King/Drew’s Trauma Unit Ordered Shut

Fred Huicochea, a nurse at King/Drew Medical Center, jeers with others in the crowd at the county Hall of Administration as supervisors sealed the trauma center’s fate.
(Robert Gauthier / LAT)
Times Staff Writers

Despite impassioned protests, Los Angeles County supervisors voted Tuesday to close the trauma center at Martin Luther King Jr./Drew Medical Center, saying the unit had to be sacrificed as part of a larger strategy to save the troubled hospital.

The decision marks the strongest action yet by county officials to reform King/Drew, where medical lapses have been tied to the deaths of several patients and now threaten the hospital’s accreditation and federal funding.

The King/Drew trauma center in Willowbrook, just south of Watts, serves the most violence-prone neighborhoods in the county, and is credited with saving the lives of countless victims of gunshots, stabbings and serious traffic accidents.


County health officials said, however, that because trauma victims required such intense care, the unit was putting too much of a strain on the rest of the hospital.

“These actions truly are the first step in a long road to restore medical standards and excellence to the hospital,” said Supervisor Mike Antonovich. “Right now, anyone being treated there is being treated at a danger to their health and their life.”

The five-member Board of Supervisors voted 4 to 0 for the closure, with Supervisor Yvonne Brathwaite Burke abstaining. The board cushioned the blow by approving an amendment by Burke — who represents the South Los Angeles area where the county-run hospital is located — committing the county to a goal of eventually reopening the trauma center.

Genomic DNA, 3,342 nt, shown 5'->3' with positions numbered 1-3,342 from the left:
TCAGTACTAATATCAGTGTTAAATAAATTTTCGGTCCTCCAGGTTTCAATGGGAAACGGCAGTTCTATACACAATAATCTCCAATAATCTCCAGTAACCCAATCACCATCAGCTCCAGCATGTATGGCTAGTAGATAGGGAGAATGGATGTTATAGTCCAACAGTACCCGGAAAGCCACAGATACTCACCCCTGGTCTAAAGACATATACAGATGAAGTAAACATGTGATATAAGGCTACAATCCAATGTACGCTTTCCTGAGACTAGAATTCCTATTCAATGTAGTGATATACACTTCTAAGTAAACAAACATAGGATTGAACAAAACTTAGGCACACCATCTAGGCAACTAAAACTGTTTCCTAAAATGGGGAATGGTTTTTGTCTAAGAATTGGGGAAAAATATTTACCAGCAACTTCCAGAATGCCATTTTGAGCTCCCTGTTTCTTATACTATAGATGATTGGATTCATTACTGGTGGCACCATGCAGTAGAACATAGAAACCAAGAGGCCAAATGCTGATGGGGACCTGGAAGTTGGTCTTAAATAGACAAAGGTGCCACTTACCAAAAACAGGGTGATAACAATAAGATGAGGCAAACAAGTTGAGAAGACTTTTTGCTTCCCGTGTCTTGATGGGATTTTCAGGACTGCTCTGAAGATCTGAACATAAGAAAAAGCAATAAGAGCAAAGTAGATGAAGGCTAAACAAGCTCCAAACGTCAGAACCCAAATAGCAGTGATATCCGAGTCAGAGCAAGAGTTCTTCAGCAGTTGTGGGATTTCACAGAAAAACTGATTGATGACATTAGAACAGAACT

“It’s not a good day,” Burke said after the vote, “but the reality is that we can’t ignore that we have problems at the hospital. We have to do something. And we’re doing something.”

Under the plan, King/Drew’s emergency room — a separate department that treats a wider range of ailments — will remain open.

Many of the patients who would have been treated at King/Drew’s trauma center will now be sent to a new trauma unit at the private California Hospital Medical Center in downtown Los Angeles. That unit, subsidized by the county, is scheduled to open Dec. 1.

King/Drew would begin to phase out its trauma unit at that point but could continue to take patients until Feb. 1, county officials said.

After that, all the patients who would have gone to King/Drew will be sent to one of three hospitals: California Hospital, St. Francis Medical Center in Lynwood and Harbor-UCLA Medical Center near Torrance.

The trauma center closure has ignited protests and widespread opposition in the area served by King/Drew. County supervisors heard more than six hours of testimony from community members and local political leaders last week, all of it opposed to the closure. They heard more opposition on Tuesday from some of the crowd of more than 200 that turned out for the meeting in the county Hall of Administration.

“We trusted you and you have let us down,” said one speaker, Nelle W. Ivory. “I don’t feel that you’re trying to solve the problem.”

Community activist Sheliah Ward said the Rev. Martin Luther King Jr. “would be turning over in his grave” if he knew what was happening to the hospital built in his name.

But the opposition was more muted than in past meetings, and leaders of the movement to save the trauma center seemed resigned. U.S. Rep. Maxine Waters (D-Los Angeles), who helped organize much of the opposition, was unusually conciliatory in remarks to the board. She said afterward that she considered the outcome a victory, because the supervisors said they would try to reopen the trauma unit as soon as possible.

“It will not be shut down; it will just be suspended,” Waters told reporters after the meeting. “I think we’ve had something of a win.”